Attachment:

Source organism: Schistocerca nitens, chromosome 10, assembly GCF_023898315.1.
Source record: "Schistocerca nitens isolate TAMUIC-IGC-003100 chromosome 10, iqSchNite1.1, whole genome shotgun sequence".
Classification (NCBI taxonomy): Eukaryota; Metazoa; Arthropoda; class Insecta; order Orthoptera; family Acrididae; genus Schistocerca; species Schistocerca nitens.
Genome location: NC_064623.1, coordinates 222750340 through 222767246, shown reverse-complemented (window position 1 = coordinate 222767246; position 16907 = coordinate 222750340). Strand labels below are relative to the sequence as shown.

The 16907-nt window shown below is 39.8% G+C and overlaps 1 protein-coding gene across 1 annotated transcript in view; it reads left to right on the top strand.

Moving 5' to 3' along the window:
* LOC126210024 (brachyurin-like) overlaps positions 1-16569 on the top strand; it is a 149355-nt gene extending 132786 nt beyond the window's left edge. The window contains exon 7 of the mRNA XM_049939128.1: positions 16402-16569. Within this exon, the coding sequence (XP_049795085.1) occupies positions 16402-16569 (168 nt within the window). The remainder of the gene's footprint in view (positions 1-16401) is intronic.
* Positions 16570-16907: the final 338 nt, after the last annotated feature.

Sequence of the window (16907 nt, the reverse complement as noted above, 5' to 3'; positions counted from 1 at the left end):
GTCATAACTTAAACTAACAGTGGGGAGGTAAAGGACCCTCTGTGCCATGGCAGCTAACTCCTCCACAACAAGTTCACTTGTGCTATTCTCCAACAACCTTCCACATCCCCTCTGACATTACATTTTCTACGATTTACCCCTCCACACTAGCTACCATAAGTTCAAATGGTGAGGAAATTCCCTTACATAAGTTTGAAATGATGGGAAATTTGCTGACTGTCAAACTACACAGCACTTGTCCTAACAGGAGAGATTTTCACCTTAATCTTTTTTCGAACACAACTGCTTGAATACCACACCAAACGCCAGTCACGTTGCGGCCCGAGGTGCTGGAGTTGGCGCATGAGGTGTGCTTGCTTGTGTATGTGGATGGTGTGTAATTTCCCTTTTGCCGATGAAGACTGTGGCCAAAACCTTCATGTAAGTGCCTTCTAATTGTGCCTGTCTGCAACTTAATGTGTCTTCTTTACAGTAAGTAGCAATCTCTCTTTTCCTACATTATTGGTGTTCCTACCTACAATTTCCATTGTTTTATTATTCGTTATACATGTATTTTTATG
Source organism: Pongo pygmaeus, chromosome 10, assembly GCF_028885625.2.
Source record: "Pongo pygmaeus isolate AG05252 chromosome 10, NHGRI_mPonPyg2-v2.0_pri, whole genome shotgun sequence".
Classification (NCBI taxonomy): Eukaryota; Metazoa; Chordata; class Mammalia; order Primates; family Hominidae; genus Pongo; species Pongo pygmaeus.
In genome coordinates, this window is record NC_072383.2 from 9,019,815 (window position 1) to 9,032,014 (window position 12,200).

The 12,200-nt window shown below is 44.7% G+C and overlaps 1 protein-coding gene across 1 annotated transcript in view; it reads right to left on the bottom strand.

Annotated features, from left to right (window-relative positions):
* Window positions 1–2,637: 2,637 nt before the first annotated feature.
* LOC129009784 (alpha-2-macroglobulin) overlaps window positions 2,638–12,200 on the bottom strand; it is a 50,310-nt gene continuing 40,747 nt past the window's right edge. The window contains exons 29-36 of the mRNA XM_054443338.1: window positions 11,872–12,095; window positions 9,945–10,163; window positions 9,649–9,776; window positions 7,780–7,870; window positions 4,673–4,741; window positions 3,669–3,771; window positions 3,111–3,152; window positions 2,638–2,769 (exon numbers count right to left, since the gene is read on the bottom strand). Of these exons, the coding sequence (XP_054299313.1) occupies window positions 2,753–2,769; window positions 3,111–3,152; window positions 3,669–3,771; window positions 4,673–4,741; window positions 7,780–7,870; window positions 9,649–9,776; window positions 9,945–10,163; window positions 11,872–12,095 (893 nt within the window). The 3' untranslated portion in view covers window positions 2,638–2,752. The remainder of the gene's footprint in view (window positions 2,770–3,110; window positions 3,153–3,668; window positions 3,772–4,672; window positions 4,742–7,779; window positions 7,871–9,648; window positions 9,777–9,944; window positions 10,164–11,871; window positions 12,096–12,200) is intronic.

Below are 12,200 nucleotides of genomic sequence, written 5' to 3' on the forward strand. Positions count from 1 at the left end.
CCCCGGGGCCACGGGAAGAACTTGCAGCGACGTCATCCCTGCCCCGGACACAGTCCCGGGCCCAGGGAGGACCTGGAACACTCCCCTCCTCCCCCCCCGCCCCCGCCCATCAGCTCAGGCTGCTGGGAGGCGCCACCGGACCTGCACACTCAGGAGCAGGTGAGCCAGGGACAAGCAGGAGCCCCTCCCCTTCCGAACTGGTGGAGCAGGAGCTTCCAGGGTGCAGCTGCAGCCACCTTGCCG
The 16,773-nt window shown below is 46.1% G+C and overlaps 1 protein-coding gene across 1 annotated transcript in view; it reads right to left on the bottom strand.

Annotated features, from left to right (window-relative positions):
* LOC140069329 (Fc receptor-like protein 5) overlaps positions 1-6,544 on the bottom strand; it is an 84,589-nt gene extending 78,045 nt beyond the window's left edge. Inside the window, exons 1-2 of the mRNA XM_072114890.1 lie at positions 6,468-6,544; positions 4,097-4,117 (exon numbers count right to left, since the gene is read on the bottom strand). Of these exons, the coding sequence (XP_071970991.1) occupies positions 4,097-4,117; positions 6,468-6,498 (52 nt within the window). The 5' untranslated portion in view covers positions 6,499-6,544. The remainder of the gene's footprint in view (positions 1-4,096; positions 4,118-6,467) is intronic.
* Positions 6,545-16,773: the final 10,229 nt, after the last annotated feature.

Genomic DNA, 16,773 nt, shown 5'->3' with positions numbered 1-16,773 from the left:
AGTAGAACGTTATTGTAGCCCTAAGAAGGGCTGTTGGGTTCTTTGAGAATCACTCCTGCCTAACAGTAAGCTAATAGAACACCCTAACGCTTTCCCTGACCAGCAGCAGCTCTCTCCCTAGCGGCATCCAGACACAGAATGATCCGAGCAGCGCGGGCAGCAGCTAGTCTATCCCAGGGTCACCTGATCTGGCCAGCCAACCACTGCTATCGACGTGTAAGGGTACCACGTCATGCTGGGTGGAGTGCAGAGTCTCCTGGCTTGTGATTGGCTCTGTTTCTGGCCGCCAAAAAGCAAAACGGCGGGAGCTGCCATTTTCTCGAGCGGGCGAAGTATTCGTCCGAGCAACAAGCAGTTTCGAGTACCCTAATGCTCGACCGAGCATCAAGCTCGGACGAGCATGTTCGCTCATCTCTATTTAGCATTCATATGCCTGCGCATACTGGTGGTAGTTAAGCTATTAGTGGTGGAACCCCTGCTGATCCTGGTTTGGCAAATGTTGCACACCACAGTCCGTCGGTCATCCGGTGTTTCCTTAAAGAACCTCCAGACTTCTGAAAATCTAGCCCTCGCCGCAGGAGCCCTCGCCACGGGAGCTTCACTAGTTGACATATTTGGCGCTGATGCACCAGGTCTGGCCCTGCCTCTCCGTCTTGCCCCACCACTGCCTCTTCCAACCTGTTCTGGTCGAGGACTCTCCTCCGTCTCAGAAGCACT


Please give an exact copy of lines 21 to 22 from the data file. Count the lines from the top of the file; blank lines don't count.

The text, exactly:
The 16,773-nt window shown below is 46.1% G+C and overlaps 1 protein-coding gene across 1 annotated transcript in view; it reads right to left on the bottom strand.

Annotated features, from left to right (window-relative positions):